Buggery is not merely another term in the lexicon of the law, through which the male body in its genital relations with other male bodies is to be represented. Buggery has long been assigned an exalted position. This chapter is concerned with the way in which this nobility is generated at any one time, particularly the present, and repeated over time. The position of ‘buggery’ is intimately connected to the meanings that have been associated with and given voice through the use of ‘buggery’ to make sense and nonsense of this male genital body with particular reference to the English legal order. This chapter is an exploration of those meanings. In pursuing this line of analysis, the chapter seeks to achieve another objective: to explore the meanings that have been associated with and given voice through the term ‘homosexual’ in law. In the 1967 Sexual Offences Act, a connection is made between buggery and homosexual. It is made in the name of equivalence, between buggery and homosexual, and in the name of tradition. Tradition, as the bond that connects homosexual to buggery, is important in two ways. First, it suggests that the meanings that are henceforth to be associated with and given a voice through the use of ‘homosexual’ are those that have been produced by way of ‘buggery’. Second, tradition suggests not only a sameness between homosexual and buggery but it also suggests a sameness in the repetition of ‘buggery’ over time. In pursuing an analysis of the meanings of ‘buggery’, this chapter seeks to challenge these claims of sameness and repetition.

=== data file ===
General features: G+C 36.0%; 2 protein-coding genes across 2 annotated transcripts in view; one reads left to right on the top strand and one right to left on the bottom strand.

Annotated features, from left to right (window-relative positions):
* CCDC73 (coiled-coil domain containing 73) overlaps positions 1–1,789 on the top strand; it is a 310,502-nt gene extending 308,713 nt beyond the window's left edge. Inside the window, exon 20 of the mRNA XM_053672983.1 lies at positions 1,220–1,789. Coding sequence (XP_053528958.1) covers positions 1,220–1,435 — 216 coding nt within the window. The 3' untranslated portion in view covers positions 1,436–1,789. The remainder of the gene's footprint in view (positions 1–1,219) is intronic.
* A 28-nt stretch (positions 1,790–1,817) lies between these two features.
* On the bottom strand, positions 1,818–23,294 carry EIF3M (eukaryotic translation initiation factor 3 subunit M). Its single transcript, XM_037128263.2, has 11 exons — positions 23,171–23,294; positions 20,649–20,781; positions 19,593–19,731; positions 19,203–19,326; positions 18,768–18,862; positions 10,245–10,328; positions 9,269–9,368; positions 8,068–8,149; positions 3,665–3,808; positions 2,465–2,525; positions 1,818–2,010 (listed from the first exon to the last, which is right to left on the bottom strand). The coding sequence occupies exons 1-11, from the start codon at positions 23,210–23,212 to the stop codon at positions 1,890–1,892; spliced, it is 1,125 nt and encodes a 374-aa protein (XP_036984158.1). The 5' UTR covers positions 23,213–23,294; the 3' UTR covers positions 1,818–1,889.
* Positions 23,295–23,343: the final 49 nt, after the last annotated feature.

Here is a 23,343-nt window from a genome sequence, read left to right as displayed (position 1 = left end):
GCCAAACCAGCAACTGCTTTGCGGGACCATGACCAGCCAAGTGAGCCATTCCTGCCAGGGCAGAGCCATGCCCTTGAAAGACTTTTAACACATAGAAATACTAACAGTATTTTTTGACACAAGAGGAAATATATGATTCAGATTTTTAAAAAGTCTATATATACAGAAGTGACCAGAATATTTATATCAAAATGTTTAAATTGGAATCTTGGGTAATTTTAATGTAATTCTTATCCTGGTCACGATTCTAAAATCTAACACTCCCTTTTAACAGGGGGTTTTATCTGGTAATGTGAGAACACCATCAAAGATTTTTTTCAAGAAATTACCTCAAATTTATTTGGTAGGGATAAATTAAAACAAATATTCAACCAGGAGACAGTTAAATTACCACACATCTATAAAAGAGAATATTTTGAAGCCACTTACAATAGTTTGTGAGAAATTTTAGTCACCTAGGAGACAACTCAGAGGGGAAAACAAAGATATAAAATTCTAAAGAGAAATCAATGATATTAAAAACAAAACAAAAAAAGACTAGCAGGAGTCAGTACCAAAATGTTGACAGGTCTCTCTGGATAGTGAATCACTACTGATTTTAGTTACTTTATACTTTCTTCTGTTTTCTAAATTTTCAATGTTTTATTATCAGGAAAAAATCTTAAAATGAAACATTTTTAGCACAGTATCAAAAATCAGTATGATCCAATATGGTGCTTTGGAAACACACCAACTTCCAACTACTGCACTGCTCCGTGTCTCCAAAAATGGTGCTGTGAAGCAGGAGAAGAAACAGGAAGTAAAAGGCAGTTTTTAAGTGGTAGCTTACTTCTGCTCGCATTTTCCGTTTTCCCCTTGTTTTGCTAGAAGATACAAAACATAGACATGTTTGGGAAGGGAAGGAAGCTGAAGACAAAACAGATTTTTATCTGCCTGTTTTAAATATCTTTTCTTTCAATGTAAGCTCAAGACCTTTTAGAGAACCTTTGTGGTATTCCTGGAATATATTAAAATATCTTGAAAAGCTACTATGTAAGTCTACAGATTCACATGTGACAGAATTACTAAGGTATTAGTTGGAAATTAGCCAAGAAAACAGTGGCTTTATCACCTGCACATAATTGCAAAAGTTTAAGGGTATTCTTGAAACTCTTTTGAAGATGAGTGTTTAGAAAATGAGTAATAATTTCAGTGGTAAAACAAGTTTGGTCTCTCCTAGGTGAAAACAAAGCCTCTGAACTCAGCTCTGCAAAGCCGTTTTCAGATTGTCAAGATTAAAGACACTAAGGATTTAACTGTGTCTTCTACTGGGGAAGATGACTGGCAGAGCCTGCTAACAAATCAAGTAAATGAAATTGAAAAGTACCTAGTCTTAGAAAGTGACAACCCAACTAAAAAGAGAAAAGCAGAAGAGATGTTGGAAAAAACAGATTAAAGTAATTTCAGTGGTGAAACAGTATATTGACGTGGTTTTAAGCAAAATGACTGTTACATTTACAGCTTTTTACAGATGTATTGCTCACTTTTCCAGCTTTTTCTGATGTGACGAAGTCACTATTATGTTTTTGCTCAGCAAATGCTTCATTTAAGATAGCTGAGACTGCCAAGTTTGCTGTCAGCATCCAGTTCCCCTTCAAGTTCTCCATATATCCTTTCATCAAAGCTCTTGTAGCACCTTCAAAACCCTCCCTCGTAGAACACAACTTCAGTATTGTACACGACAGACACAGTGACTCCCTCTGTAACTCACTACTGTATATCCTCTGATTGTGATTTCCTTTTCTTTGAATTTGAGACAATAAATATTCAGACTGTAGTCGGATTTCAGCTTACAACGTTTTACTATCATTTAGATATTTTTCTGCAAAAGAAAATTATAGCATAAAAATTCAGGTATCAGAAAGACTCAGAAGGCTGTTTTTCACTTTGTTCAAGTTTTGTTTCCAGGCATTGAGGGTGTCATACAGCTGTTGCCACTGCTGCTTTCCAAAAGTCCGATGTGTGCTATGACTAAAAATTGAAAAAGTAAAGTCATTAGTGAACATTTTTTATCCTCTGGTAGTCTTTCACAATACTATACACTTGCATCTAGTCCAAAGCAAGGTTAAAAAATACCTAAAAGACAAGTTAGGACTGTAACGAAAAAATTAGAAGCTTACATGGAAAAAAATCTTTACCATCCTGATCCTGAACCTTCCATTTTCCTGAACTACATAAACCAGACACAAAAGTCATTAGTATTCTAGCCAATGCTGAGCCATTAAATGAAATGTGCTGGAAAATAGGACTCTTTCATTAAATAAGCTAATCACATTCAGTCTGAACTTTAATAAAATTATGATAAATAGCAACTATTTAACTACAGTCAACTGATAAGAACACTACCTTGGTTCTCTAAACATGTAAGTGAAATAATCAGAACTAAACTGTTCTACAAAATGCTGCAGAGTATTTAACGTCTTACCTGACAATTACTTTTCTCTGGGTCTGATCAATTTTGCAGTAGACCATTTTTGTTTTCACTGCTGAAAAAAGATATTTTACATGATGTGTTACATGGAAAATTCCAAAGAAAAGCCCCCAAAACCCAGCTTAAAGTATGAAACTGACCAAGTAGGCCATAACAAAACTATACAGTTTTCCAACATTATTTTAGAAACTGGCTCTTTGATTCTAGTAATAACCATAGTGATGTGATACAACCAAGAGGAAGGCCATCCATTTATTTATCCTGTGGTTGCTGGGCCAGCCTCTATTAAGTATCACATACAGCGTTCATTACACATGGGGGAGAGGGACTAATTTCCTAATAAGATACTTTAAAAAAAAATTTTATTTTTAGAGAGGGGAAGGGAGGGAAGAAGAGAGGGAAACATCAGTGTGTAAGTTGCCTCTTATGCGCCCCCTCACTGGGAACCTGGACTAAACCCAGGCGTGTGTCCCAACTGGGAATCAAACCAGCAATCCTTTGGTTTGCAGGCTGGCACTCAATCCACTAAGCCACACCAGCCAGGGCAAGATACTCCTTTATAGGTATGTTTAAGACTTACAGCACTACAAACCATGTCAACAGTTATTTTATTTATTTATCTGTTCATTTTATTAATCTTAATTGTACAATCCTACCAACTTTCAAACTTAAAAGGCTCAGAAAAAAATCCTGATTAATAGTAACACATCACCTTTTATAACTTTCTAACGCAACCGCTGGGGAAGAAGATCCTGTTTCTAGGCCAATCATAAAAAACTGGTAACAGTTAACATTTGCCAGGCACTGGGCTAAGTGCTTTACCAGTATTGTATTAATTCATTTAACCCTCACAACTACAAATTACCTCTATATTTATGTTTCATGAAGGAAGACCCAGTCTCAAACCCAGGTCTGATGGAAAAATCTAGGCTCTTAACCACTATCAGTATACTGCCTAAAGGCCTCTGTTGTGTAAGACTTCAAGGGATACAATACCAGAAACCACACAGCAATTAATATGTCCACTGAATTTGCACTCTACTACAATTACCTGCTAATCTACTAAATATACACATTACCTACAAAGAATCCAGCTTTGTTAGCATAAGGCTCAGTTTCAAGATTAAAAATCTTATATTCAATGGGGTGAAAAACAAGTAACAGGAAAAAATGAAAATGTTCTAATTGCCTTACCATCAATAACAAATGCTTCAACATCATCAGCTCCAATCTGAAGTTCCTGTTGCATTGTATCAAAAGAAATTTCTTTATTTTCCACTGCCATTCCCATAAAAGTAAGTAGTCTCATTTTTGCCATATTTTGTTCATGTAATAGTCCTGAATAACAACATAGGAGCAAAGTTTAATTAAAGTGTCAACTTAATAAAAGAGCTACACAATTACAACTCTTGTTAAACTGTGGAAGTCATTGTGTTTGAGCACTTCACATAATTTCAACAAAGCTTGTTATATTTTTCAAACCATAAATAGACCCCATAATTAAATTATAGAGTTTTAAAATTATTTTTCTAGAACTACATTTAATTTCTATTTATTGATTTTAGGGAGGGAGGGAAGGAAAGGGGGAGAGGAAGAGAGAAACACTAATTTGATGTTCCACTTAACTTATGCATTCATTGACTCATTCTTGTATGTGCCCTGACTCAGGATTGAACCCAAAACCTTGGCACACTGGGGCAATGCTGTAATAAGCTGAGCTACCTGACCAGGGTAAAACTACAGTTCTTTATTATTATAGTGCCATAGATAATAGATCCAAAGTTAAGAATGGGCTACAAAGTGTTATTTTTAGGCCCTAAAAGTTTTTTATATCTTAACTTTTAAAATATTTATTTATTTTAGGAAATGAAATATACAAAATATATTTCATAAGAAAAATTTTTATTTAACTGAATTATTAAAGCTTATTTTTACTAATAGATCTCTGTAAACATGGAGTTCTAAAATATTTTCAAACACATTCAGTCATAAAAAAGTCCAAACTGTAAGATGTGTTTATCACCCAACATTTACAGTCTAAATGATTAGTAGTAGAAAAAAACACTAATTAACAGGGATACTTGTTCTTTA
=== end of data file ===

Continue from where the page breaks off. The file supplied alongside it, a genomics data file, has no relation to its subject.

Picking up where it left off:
The chapter seeks to draw attention to the multiplicity of meanings that inform and are given a voice by way of ‘buggery’ in the law. This multiplicity of meanings at any one time and over a period of time is not only offered as a challenge to the claims of sameness and repetition that is tradition but it also has another significance. It draws attention to the way in which, perhaps contrary to expectations, sameness and repetition might also be a vehicle for change. Having drawn attention to the changes that take place in the meanings that form and are given a voice through buggery, the analysis will then return to tradition as the production of sameness. Having attempted to challenge the claims of tradition as the production of sameness and repetition, at this point the purpose of the 66